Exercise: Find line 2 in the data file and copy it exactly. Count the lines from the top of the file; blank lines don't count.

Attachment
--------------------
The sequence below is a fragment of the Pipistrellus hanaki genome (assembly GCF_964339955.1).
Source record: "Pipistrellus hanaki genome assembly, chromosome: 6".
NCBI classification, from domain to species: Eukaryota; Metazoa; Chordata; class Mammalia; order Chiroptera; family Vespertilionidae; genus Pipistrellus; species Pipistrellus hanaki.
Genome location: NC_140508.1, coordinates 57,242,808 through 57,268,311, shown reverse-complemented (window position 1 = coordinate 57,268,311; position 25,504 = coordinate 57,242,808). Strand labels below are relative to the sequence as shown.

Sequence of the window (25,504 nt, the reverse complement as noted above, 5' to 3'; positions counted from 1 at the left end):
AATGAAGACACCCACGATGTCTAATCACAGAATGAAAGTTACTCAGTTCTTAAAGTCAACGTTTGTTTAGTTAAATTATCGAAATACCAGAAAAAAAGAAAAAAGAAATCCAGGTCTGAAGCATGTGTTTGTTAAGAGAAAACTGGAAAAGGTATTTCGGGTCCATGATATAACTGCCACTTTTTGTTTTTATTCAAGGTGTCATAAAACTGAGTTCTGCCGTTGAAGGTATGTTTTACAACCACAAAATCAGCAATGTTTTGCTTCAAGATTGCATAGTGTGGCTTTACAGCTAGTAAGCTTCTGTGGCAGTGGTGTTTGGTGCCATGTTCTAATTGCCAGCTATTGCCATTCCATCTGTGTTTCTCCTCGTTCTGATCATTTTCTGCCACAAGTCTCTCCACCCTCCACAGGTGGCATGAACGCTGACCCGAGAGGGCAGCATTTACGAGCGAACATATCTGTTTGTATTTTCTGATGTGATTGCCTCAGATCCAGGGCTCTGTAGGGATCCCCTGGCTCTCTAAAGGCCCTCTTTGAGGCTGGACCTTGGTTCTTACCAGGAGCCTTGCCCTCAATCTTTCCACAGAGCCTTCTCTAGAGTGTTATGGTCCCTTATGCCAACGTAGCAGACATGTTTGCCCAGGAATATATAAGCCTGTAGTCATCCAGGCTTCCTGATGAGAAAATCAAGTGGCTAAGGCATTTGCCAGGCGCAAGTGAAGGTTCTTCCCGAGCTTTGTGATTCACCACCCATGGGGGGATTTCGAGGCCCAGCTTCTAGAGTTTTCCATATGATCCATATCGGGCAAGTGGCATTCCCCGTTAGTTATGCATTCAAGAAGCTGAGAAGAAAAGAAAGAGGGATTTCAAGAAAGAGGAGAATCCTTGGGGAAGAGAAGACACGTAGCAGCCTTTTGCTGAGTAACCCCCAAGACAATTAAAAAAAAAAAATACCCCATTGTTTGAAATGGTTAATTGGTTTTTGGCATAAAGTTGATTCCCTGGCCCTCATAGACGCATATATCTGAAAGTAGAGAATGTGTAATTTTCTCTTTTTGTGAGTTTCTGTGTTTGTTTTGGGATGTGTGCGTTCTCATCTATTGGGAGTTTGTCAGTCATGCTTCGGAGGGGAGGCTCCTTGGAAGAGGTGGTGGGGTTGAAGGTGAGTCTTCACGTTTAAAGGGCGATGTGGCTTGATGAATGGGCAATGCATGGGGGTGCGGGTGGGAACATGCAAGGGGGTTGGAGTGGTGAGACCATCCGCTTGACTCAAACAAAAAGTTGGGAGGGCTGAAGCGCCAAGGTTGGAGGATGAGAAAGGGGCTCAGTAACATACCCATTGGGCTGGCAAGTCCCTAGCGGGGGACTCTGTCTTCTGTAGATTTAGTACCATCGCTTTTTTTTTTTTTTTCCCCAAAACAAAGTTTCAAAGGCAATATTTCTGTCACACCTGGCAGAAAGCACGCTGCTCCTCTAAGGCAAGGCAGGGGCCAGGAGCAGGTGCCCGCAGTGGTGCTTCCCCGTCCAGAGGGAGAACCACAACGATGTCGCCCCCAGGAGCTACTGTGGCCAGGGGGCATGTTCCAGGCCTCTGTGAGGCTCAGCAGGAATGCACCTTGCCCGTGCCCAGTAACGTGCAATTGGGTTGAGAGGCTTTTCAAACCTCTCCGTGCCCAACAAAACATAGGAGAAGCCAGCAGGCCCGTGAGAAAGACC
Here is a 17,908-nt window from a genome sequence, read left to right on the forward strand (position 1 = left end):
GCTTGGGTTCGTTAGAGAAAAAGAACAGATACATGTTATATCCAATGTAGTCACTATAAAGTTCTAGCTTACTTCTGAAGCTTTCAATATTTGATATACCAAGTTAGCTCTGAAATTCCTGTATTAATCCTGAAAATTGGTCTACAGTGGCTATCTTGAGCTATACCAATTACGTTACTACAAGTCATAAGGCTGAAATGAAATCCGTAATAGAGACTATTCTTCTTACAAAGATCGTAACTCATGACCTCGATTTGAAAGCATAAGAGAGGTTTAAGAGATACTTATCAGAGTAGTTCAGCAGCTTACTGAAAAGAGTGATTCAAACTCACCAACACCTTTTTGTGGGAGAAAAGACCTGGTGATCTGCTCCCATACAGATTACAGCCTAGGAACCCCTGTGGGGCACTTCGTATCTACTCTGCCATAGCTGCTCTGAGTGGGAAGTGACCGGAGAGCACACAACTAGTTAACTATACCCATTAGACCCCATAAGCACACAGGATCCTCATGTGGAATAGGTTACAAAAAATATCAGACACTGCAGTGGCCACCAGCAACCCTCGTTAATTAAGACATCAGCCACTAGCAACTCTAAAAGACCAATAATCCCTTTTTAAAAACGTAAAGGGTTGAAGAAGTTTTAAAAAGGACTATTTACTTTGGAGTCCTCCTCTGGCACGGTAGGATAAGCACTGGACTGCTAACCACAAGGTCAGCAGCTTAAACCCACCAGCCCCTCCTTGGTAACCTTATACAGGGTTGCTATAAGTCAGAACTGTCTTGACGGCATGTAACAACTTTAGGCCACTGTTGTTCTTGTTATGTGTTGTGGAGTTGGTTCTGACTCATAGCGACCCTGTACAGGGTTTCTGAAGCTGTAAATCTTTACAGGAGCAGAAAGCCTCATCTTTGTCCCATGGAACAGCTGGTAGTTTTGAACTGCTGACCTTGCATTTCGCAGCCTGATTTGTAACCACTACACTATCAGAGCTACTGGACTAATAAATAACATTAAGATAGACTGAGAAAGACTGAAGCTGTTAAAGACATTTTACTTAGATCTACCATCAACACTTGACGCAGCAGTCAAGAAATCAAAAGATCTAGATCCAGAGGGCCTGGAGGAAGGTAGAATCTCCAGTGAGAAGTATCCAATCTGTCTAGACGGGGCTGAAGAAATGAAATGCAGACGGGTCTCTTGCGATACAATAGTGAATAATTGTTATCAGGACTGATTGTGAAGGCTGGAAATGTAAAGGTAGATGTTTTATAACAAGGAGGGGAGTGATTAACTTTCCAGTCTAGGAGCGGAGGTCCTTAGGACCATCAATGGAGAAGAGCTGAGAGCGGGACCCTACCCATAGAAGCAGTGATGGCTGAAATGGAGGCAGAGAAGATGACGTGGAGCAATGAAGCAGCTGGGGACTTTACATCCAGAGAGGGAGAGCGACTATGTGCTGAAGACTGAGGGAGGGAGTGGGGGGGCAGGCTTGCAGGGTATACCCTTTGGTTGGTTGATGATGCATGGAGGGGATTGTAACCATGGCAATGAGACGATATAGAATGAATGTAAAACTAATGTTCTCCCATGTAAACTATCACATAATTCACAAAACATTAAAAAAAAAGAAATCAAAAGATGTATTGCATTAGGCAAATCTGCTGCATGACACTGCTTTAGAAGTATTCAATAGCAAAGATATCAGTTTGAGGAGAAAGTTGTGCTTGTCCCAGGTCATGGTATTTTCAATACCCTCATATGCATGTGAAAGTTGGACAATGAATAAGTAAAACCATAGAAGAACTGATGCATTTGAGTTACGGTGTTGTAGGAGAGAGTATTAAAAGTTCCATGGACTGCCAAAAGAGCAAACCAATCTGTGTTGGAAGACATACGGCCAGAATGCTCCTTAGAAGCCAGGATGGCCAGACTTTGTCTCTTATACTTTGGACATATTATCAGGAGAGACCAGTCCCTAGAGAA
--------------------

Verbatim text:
Source record: "Pipistrellus hanaki genome assembly, chromosome: 6".